There’s a measles outbreak—what do I need to know?

When there’s a measles outbreak, it can be pretty scary for parents. Here’s the breakdown on who’s at risk, when to worry and how to protect your kids.

Photo: CDC

Measles was eradicated in Canada in 1998—but measles outbreaks are popping up again in Canada and the US, usually as unvaccinated travellers bring the virus back from other countries and expose kids and adults here who haven’t been vaccinated. Because measles is extremely contagious and can even be life-threatening, parents naturally have lots of questions about whether their kids are at risk and how they can protect them. Here’s what you need to know.

There are cases of measles near where I live. My kid is under one and hasn’t been vaccinated—should I be worried and what can I do? Should I stay home?

Anyone who isn’t immunized, including infants under 12 months, are at the highest risk of contracting measles, as well as people with a lowered immune system, even if they’ve received the vaccine, says Michelle Ponti, a paediatrician in London, Ont.

If there’s a measles outbreak in your area, make sure all family members who can be vaccinated have been. The Public Health Agency of Canada says babies as young as 6 months can get the MMR vaccine if there’s an outbreak, so talk to your doctor if this is something you’d like your baby to have. (She’ll still need her regular two doses of the vaccine later.) Hand hygiene is also super important to reduce the spread of germs, so make sure you’re all washing your hands well with soap and water, especially before preparing or eating food.

Paul Roumeliotis, an Ottawa paediatrician and medical officer of health for the Eastern Ontario Health Unit, says families with an unvaccinated infant should avoid public, confined places with lots of people like indoor playgrounds, restaurants and malls. “Measles is quite contagious. One individual can infect 18 people. If an infected person sneezes, the droplets can stay in the air for two hours, and the way you get infected is breathing the virus in, or touching an infected surface and then scratching your nose.” If you have a doctor’s appointment, call ahead to see if they recommend you come in or stay home.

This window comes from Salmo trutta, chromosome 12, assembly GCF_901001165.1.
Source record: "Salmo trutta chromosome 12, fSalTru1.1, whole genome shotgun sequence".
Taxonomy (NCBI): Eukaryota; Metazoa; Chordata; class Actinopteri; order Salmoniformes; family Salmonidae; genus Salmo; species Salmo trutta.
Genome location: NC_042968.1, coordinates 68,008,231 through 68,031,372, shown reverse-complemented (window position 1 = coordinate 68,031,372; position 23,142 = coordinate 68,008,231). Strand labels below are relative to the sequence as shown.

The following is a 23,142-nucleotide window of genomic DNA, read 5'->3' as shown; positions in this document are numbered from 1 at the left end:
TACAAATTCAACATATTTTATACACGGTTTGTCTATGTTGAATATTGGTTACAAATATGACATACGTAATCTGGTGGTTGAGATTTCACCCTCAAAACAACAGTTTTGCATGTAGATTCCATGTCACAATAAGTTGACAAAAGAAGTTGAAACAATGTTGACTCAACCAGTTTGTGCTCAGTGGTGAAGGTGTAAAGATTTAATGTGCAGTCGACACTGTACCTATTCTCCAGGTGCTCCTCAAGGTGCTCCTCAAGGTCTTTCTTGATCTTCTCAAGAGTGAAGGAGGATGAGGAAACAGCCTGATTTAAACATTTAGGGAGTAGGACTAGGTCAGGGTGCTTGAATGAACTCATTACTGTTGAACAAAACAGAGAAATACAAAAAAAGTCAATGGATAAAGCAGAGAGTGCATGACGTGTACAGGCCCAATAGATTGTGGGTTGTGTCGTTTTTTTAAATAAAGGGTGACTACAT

I’ve been immunized. Didn’t I pass along measles immunity to my baby when I was pregnant or breastfeeding?

You may have passed along your measles immunity to your baby when you were pregnant, but that “passive immunity” only lasts a month or so after birth, says Roumeliotis. Breastfeeding does pass certain antibodies (which are proteins that your body produces to neutralize harmful bacteria and viruses) to your baby. However, they’re mostly the kind of antibodies that help protect against intestinal problems like diarrhea, not the measles.

My kid has his one-year vaccine, but hasn’t had the booster shot. Is he at risk?

Little girl getting a needle at the doctor's office 8 science-backed ways to make needles less painful for your kid Within two weeks of the first vaccine, your child’s immunity is 85 to 95 percent. The second booster shot, which happens at 18 months of age in some provinces and territories and between the ages of 4 and 6 in other areas, increases immunity to about 98 or 99 percent.

“If you have the first dose, the chances of getting measles is very low,” says Roumeliotis. The first measles shot also means that if you do get the virus, the disease should be milder, you’re less likely to spread it to other people and the risk of complications like pneumonia is lower.

However, if there’s an outbreak in your area and you live in a province where the booster is at age 4 to 6, Ponti recommends talking to your doctor about getting the booster sooner.

I live in an area with a measles outbreak. My kids are vaccinated. Should I still be worried?

You’re good to go—no need to avoid public places, says Roumeliotis. Be sure to continue regular hygiene habits, like frequent handwashing. If you’re really concerned, you could ask your doctor to do a blood test that confirms that measles antibodies are at the right levels to create immunity.

I know I’ve been vaccinated in the past, but not sure when. What should I do?